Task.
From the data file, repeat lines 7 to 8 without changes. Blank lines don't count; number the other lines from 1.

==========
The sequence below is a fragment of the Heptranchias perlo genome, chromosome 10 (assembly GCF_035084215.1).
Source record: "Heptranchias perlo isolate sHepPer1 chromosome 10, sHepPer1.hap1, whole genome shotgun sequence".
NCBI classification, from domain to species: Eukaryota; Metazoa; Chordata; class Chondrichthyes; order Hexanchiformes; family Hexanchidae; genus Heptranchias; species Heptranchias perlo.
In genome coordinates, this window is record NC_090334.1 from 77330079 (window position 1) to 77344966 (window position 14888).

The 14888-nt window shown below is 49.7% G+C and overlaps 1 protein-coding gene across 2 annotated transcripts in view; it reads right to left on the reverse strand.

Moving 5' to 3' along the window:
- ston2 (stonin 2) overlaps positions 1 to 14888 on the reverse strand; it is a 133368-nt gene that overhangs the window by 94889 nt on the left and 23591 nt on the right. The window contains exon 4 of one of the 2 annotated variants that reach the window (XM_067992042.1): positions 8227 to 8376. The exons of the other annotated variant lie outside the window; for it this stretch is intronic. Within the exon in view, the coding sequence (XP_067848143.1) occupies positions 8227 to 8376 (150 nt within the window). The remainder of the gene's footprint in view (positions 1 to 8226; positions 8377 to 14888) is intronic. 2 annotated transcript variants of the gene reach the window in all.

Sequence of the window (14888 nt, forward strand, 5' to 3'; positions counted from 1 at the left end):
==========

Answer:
- ston2 (stonin 2) overlaps positions 1 to 14888 on the reverse strand; it is a 133368-nt gene that overhangs the window by 94889 nt on the left and 23591 nt on the right. The window contains exon 4 of one of the 2 annotated variants that reach the window (XM_067992042.1): positions 8227 to 8376. The exons of the other annotated variant lie outside the window; for it this stretch is intronic. Within the exon in view, the coding sequence (XP_067848143.1) occupies positions 8227 to 8376 (150 nt within the window). The remainder of the gene's footprint in view (positions 1 to 8226; positions 8377 to 14888) is intronic. 2 annotated transcript variants of the gene reach the window in all.

Sequence of the window (14888 nt, forward strand, 5' to 3'; positions counted from 1 at the left end):